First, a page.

Hussain versus the market: how one man tried and failed to bring activism to securitization
Activist investors in companies are among the best known — and richest — denizens of the financial world. The likes of Paul Singer, Dan Loeb, Bill Ackman and Carl Icahn are regulars on CNBC, and billionaires in their own right. But their investments have paid off; their attacks on boards, bosses and even whole countries have succeeded.
They are the polar opposite of Rizwan Hussain, a former securitization banker in London, who, acting with few allies and on a shoestring budget, tried to pull off his own form of activist investing — one based largely on legal challenges, rather than economic heft.
His quixotic campaign is unlikely to be imitated soon. Hussain was stymied at every turn. Every deal he tried to pull off failed and his attempts have left him personally bankrupt, and blacklisted by many in the industry he was once a part of. A High Court judge called him “profoundly dishonest” as recently as May.
But he has left a mark on the market. Securitization bond documentation now includes clauses to stop people trying to pull the same moves he attempted on other deals. The opportunities Hussain saw may one day be exploited by investors with deeper pockets, and more allies, than he ever managed to muster.
For Hussain’s part, he presents himself, as other activist investors in other areas do, as a champion of noteholders unable or unwilling to stand up for themselves, able to use his superior understanding of deal documents to redress the balance of power between bond buyers, issuers and investment banks.
That is at odds with how the noteholders in deals he has targeted behaved, however. They have generally resisted his offers, and in some cases, fought back, dipping into their own pockets to fund the legal firepower necessary to resist.
This is the story of how one man, acting virtually alone, weaved chaos across the securitization market.
Love me a tender
Participants in the European securitization market are used to a slow start in January. Primary dealflow starts a week or two later than other bond markets, and 2018 seemed even more sluggish than usual, as funds and banks grappled with the second Markets in Financial Instruments Directive (MiFID II), which had just come into force.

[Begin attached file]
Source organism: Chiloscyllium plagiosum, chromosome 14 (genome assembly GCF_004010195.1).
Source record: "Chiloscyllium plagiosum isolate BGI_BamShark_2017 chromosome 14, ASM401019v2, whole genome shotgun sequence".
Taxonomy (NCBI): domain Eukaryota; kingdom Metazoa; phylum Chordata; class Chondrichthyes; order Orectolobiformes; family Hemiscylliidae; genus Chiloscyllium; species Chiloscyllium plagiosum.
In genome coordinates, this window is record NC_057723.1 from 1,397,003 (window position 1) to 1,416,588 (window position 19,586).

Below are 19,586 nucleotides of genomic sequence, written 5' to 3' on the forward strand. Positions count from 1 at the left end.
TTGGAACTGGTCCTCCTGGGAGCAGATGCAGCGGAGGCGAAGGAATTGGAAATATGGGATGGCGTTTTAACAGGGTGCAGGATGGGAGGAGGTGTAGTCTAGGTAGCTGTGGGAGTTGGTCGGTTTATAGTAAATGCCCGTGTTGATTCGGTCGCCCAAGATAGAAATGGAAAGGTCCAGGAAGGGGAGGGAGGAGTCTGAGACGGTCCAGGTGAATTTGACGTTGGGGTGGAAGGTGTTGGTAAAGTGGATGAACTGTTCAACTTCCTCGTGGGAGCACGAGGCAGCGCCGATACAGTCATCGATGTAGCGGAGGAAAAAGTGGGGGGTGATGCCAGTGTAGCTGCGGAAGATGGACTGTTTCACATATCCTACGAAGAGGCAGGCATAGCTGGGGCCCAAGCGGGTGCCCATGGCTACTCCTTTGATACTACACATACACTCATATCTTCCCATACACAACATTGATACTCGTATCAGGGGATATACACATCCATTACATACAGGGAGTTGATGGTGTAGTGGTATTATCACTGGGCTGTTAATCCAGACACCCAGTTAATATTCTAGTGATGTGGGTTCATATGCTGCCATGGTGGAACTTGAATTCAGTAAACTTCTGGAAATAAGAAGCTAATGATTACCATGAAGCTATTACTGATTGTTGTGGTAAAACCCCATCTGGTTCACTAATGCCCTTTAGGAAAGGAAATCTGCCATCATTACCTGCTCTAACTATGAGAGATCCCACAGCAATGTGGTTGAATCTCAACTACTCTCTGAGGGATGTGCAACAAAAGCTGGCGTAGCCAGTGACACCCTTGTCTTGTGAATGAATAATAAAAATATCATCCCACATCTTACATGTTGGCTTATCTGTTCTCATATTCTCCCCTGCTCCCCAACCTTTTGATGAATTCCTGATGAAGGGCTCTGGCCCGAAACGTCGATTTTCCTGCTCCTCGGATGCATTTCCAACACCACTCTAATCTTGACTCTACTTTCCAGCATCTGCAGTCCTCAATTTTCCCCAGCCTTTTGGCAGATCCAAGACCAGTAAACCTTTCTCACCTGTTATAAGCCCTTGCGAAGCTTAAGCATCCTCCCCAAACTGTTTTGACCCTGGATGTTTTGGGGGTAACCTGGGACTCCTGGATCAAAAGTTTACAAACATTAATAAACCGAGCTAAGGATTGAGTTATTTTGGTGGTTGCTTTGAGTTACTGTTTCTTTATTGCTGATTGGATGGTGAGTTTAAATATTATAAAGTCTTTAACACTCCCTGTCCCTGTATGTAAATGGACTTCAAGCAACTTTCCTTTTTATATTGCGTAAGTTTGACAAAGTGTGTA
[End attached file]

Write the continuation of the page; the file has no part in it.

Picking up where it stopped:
So a notice published to the Irish Stock Exchange’s regulatory news service on January 8 attracted a lot of attention.
The special purpose vehicles (SPVs) that host securitizations, just like regular companies, communicate with their investors through the news services of the exchanges where their bonds are listed. These are often just a stream of regular cashflow reports, along with redemption notices.
This one, however, was different. It was from an entity called Clifden IOM, controlled by Hussain, and it was an offer for noteholders to tender a variety of securitization bonds – 76 different bonds, from 17 different deals, all issued under the Residential Mortgage Acceptance Corp’s (RMAC) programme.
All of them had been issued before the financial crisis by GMAC Financial, an arm of General Motors which had moved into lending against UK property, and they were backed by non-conforming mortgages — something similar to what in the US were sub-prime or alt-A mortgages, albeit with some differences and, generally speaking, better performance records.
In itself, such a tender offer was not unusual. But it is typically the issuer of the bonds that makes the offer through a liability management exercise — buying back its own issuance for less than face value, often with the aim of resecuritizing the underlying assets into a new deal that is in some way more beneficial to it than the old.
But as this tender was from an unusual source, immediately, the market started to parse what it might mean.
The vehicle looking to buy the bonds was called Clifden IOM Holding. It had a website, in which it described the company as a “real estate investor” and named its board, which was largely composed of people who had been active in commercial real estate.
RMAC bonds may well have been investments linked to the fortunes of the property market but they inhabited a different world to the consumer mortgages that backed them. Corralling property developers and commercial landlords was a different skillset from analysing the pools of many thousands of loans that supported mortgage-backed securities.
Hussain was the only name on the website with notable experience in this field. He had been involved in setting up Topaz Mortgages, a specialist lender, and before that, worked in Royal Bank of Scotland’s (RBS) securitization group.
But there was one other name on the list that both scared and surprised the old hands in the European securitization market: Robert Palache .
He had been a partner at Clifford Chance in the 1990s as the European securitization market developed, earning a reputation as (one of several) godfathers of the market. Then he made the leap from lawyer to banker, on a compensation package that reverberated around London’s legal market, according to several senior securitization lawyers GlobalCapital spoke to for this story.
Palache joined Nomura’s legendary principal finance group to work for Guy Hands, the private equity baron who later founded Terra Firma, and used the leverage from securitizations to juice his investments in pub companies, care homes, and homes for soldiers.
After Nomura, Palache worked for Morgan Stanley, running the US bank’s commercial real estate group in Europe. A brief spell at Barclays Capital followed before the financial crisis and then Palache disappeared from view.